I decided to go ahead and start a company. I was planning on doing this eventually after I finish my PhD, but it seems like a good idea just to get the ball rolling now. The plan is to commercialize my AI research.
Back in 2004 and 2005 I just assumed that my research would always be open source. I released my master's thesis implementation as the open source project Verve. I posted on this blog in detail about every idea and simulation result. Monetizing this work didn't appeal to me; I was just happy to be able to work on something as grandiose as general AI.
I slowly came to realize that after graduation, I won't be able to sustain my progress without getting a day job. I really want to continue this research full-time, and I really do not want to divide my attention in order to make an income. So what are my options?
I worked on the Netflix Prize for a while (and still do periodically)... a quick $1,000,000 would be a great source of initial funding. (My best result so far is 0.5% better than Netflix's own algorithm, but I need to reach 10% for the win.) Going for such a big prize is a lot of fun, but I'm not betting on it. I still need something a little more predictable.
When the iPhone SDK was announced, I didn't really consider iPhone app development. It seemed like a lot of work and a big distraction from research. But when the iPhone App Store was launched, I started watching the list of top paid apps. Many of them are very simple but seem to sell pretty well. I started thinking more seriously about starting an LLC and building a few simple apps. It would be a good way to get my feet wet in the free market (learning what people want, as Paul Graham would say), plus I would learn the iPhone SDK and be able to use it for other projects. That's not to mention the psychological benefits of making things more concrete... feeling part of the real world and less like a graduate student.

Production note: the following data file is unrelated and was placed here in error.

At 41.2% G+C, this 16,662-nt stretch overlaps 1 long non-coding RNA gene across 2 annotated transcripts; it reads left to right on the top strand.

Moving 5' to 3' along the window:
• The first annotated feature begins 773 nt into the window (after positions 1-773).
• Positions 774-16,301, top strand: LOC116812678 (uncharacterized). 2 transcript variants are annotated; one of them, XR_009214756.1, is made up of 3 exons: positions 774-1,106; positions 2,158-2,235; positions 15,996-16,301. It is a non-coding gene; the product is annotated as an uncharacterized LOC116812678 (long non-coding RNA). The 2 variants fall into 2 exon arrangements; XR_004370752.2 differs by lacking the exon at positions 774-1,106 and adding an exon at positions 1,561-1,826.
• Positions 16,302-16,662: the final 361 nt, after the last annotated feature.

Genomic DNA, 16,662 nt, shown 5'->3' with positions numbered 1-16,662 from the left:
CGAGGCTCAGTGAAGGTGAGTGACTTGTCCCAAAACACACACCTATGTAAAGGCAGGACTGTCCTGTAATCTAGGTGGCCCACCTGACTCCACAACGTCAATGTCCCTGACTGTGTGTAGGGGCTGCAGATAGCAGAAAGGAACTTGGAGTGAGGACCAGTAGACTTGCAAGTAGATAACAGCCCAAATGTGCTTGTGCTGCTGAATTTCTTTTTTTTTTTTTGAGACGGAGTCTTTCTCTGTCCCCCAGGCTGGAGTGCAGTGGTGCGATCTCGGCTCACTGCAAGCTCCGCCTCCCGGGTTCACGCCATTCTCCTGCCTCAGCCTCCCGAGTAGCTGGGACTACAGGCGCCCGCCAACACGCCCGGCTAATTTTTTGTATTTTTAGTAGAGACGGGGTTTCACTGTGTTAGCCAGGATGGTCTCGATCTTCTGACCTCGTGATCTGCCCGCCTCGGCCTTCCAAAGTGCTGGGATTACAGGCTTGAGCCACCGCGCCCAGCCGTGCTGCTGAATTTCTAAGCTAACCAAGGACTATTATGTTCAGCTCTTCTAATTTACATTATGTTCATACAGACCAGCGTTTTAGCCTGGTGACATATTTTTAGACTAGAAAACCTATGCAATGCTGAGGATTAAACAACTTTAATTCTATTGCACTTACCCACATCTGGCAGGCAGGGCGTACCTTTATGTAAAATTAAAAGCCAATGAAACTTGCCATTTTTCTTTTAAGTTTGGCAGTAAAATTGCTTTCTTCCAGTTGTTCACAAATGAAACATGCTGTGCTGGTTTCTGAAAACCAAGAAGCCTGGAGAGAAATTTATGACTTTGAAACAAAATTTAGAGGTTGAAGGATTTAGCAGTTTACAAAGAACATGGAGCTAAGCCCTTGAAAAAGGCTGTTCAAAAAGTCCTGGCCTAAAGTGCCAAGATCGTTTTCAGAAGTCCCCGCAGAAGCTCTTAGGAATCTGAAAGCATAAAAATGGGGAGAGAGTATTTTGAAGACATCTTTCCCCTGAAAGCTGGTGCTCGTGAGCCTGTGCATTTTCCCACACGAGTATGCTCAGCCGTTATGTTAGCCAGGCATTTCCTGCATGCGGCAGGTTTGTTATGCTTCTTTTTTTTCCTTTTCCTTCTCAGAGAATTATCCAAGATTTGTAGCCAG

So in October I decided to pull the trigger and formed Brainpower Labs LLC. Our first product, iBonsai, is definitely not AI-related, but it has been a good first app for me to learn the iPhone SDK, OpenGL ES, and the iPhone's performance limitations. (The thing is very impressive for a handheld device, by the way.) It's a little distracting right now switching between AI research and iPhone app development, but I'm hoping the two efforts converge at some point. I'm thinking our next app will be based around some simple AI techniques.
I'm really glad to have started the company now rather than after graduation. Besides having a new source of income (fingers crossed) to ease the transition out of grad school, I now have an immediate outlet for turning research ideas into real applications. As my core intelligence architecture progresses (which I've dubbed the Sapience Engine), I'll be able to use it to produce increasingly interesting applications, which could be iPhone apps, desktop computer software, console video games, or robotics applications.